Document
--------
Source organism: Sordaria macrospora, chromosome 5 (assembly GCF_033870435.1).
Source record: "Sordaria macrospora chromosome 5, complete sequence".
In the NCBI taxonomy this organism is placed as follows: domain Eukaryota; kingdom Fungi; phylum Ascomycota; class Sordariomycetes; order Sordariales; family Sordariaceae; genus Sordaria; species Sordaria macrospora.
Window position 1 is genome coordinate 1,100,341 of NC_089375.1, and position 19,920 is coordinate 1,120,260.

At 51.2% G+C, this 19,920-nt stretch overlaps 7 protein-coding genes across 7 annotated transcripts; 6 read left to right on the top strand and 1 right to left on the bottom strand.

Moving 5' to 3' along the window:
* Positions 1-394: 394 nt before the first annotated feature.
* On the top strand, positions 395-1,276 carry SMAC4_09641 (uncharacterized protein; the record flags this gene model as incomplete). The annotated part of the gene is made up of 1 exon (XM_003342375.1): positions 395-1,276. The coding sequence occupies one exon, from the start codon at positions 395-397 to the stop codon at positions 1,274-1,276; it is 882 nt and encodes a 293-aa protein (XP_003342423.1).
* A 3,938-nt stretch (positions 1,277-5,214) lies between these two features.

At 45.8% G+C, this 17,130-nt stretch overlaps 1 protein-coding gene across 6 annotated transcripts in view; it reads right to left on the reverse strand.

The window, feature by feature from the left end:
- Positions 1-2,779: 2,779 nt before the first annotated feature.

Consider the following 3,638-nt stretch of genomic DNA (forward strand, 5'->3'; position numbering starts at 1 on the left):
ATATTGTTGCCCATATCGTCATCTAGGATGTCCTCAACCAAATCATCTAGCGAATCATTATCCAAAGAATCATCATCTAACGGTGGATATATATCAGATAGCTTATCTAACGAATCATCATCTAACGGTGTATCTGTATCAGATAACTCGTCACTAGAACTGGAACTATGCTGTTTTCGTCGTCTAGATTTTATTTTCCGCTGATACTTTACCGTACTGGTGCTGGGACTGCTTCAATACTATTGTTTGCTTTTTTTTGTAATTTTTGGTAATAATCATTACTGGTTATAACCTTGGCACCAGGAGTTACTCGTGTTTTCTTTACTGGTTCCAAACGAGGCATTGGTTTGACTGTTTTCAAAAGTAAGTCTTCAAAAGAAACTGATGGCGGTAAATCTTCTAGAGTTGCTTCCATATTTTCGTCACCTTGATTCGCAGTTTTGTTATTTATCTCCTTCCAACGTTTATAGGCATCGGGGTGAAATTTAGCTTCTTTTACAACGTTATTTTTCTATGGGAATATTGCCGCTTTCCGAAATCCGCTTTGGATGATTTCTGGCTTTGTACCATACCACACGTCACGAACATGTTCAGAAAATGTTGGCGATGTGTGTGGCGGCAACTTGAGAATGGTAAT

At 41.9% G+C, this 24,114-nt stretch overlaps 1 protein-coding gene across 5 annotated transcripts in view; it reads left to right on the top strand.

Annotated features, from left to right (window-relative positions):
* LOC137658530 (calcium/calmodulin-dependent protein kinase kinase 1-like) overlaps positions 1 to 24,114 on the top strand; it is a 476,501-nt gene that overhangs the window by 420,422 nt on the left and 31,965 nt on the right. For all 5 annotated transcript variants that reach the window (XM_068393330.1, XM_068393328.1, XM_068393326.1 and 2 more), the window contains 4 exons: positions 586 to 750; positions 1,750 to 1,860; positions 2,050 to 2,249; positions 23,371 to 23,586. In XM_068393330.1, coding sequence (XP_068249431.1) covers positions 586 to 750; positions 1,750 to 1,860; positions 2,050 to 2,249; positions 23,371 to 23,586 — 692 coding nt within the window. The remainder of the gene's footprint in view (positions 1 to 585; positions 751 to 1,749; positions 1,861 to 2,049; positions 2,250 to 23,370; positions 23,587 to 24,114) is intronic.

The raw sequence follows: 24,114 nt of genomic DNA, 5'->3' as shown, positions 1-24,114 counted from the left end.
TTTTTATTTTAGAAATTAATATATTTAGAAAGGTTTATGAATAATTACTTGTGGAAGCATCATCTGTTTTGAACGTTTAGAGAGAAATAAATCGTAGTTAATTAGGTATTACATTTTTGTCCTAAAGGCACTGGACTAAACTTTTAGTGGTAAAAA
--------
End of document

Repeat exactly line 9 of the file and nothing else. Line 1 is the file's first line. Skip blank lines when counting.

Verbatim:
* A 3,938-nt stretch (positions 1,277-5,214) lies between these two features.